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OPINION

‘We must work together for a safer cosmetic industry’

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Ensure you are up to date with the latest guidance from the NMC on cosmetic injectables, says Sally Taber

The events surrounding Poly Implant Prothese (PIP) implants at the end of 2011 turned the spotlight on the regulation of the UK cosmetics industry and this year has seen a fundamental shake-up of the cosmetic treatments industry.

The most recent significant announcement has come from the General Medical Council (GMC) stipulating that doctors are to be banned from prescribing Botox by phone, email, video-link or fax. The GMC guidance led to further announcements by the Nursing and Midwifery Council (NMC) on remote prescribing by registered nurses. The NMC guidance states that remote prescriptions should not be used as a routine means to administer injectable cosmetic medicinal products and gives advice on the standards for appropriate care. The General Dental Council (GDC) has also updated its guidance for dentists. Both the NMC and GDC had already stipulated that registered nurses and dentists should not be doing it anyway.

‘I welcome these announcements as the fruition of a long campaign for an end to the practice of remote prescribing’

As director of the Independent Healthcare Advisory Services (IHAS) and of the government backed scheme Treatments You Can Trust (TYCT), I welcome these announcements as the fruition of a long campaign for an end to the practice of remote prescribing.

The safety of patients undergoing cosmetic treatments is at the centre of the work of Cosmetic IHAS but I am now listening to the practical implications of these announcements. The GMC finally ending the affair of remote prescribing has not been universally welcomed because the cosmetics industry has proved a lucrative business for some practitioners who have built their businesses (in some cases, million-pound businesses) on remote prescribing.

It was recently reported by BBC London that a doctor was misleading nurses over Botox prescriptions. It was reported that he told nurses that Botox prescriptions could be acquired in one person’s name for use on someone else, despite this being banned. The fact that registered nurses believed this doctor rather than their nursing regulator has surprised the TYCT governance board.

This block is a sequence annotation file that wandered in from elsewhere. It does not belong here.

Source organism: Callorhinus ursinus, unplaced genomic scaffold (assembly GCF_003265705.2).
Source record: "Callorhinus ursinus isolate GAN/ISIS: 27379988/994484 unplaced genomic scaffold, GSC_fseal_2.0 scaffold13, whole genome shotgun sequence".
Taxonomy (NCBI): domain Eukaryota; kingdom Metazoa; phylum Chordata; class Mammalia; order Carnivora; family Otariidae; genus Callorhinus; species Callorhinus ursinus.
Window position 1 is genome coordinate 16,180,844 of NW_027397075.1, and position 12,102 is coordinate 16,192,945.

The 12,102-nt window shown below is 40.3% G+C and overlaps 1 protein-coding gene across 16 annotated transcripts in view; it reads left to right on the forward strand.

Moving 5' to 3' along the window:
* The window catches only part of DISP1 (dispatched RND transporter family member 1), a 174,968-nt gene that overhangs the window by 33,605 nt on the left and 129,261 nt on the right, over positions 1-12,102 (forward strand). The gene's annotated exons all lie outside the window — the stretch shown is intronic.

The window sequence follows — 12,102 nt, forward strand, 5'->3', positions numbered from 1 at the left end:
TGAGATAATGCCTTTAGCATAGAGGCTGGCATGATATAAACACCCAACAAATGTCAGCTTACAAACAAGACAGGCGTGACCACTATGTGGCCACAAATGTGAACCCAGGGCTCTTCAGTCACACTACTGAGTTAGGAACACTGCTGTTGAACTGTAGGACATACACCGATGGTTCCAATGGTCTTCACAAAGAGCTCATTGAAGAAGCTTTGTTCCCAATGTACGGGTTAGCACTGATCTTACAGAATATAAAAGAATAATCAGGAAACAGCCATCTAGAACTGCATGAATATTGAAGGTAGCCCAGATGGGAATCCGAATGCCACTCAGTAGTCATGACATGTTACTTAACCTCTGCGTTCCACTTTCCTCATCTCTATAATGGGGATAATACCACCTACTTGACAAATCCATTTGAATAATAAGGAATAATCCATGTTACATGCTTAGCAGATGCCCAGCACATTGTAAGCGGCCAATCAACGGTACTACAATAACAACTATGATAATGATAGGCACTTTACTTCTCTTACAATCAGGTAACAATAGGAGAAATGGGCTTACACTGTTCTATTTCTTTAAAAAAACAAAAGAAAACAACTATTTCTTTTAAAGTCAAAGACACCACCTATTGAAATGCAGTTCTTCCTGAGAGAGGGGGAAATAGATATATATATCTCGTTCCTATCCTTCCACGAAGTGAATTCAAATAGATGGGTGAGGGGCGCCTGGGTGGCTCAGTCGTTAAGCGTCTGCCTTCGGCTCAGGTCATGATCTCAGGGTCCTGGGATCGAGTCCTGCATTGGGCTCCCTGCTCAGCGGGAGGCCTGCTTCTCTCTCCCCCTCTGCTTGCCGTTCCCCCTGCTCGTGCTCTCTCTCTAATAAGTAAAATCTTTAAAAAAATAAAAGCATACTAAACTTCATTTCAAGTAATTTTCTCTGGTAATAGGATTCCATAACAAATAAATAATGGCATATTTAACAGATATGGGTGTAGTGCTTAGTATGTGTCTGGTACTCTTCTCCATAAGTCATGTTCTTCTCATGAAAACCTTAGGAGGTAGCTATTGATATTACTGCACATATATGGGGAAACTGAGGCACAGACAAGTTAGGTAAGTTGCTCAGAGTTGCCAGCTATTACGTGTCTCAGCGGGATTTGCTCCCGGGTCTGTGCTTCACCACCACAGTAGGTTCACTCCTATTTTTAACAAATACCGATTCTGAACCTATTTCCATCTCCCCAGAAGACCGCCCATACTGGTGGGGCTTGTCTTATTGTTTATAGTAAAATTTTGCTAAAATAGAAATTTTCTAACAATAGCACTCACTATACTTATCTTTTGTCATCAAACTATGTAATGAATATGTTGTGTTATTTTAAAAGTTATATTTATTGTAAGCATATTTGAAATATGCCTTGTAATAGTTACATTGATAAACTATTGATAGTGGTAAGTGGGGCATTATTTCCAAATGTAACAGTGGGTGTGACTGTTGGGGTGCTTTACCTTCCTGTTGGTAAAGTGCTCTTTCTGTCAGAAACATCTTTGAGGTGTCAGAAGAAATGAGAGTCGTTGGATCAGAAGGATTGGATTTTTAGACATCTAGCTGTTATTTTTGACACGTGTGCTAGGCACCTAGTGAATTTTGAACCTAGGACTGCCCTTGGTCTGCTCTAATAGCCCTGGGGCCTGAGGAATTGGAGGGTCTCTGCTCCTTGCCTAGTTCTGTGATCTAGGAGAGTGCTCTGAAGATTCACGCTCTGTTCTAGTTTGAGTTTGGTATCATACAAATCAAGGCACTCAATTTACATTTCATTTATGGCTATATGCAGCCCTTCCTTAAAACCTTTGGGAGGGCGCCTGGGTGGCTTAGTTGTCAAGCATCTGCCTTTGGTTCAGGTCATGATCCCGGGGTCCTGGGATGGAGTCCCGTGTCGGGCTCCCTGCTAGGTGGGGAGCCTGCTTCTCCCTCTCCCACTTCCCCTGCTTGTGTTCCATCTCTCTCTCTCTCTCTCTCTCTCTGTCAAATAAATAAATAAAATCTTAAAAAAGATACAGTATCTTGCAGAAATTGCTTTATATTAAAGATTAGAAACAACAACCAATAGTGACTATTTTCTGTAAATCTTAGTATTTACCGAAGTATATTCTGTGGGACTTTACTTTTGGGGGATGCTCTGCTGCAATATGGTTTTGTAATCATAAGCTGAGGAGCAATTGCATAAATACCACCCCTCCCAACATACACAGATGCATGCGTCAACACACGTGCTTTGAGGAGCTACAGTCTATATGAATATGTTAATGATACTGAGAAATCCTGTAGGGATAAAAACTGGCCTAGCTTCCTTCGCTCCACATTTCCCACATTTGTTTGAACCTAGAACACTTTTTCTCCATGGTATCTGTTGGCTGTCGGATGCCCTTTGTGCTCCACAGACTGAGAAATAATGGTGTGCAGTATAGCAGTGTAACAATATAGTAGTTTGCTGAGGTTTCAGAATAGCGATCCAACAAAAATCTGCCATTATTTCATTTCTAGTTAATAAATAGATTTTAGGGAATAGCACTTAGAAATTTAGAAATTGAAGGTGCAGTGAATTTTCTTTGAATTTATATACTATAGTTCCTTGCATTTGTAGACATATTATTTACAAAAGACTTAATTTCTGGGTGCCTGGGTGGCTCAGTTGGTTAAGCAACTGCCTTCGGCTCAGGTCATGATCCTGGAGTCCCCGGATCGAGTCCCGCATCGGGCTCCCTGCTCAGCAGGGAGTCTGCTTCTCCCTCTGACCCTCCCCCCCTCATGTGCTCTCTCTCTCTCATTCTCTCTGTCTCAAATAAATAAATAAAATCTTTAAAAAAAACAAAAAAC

The new language of remote prescribing now appears to be focused on repeat prescriptions for Botox or Botulinum toxin, which provides a temporary solution to winkles caused by the ageing process. Typically a single treatment with botulinum toxin lasts around 3-4 months and it’s likely that patients will be advised to receive repeat treatment. Given that the patient needs to visit a trained aesthetic healthcare practitioner (doctor, dentist, nurse prescriber or nurse) for this repeat treatment, is it reasonable to expect that a nurse who is not a prescriber may be able to administer additional treatments following the initial assessment by the doctor, dentist or nurse prescriber?  The question has been asked could patient group directions be used to enable the trained medical aesthetic nurse to administer repeat treatments?

The regulatory bodies have made it very clear that remote prescribing has to stop. The question that should be asked when repeat prescriptions are being suggested is: “How often does a patient’s care plan need to be updated?” My warning to those considering this way forward is to also ask: “Does this prescription need updating and therefore do I need the patient to have a face-to-face consultation with the prescriber?” We need to ensure that we put patient safety first.

The NMC guidance also reminds nurses that like all medicines, injectable cosmetic medicinal products can cause side-effects and adverse reactions. If a reaction occurs, although the prescriber would be liable for prescribing, the nurse or midwife would be accountable for their assessment of the person and the administration of the medicinal product.

The other issue that is of concern to those that strive to attain high standards in the industry is just how far does the foot extend to? Podiatrists now appear to think that they are appropriate to be giving cosmetic injectables. Supplementary prescribers like podiatrists now want to work in a buddy scheme. If their professional bodies do not regulate them as they are acting outside of their scope of practice, they will be unregulated and uninsured.

TYCT is advocating that only appropriately trained doctors, dentists and registered nurses should be undertaking these treatments. The scheme uses indirect regulation namely the three professional regulators, the Medicines Act and the Health and Safety Act, section 3, which ensures an appropriate environment to undertake cosmetic injectables.

We must police rogue practitioners who continue to remote prescribe despite the new guidance from the GMC, NMC and GDC. One suggestion is for TYCT to have an information sharing protocol to report bad practice to the regulators.

TYCT standards also cover dermal fillers, which are classified as medical devices. IHAS’s long-held position is that the regulation of dermal fillers must be tightened up and it will lobby the recently announced Review of the Regulation of Cosmetic Interventions, being taken forward by the NHS medical director Professor Sir Bruce Keogh, to do just that.

Sally Taber is director of the Independent Healthcare Advisory Services (IHAS) and Treatments You Can Trust

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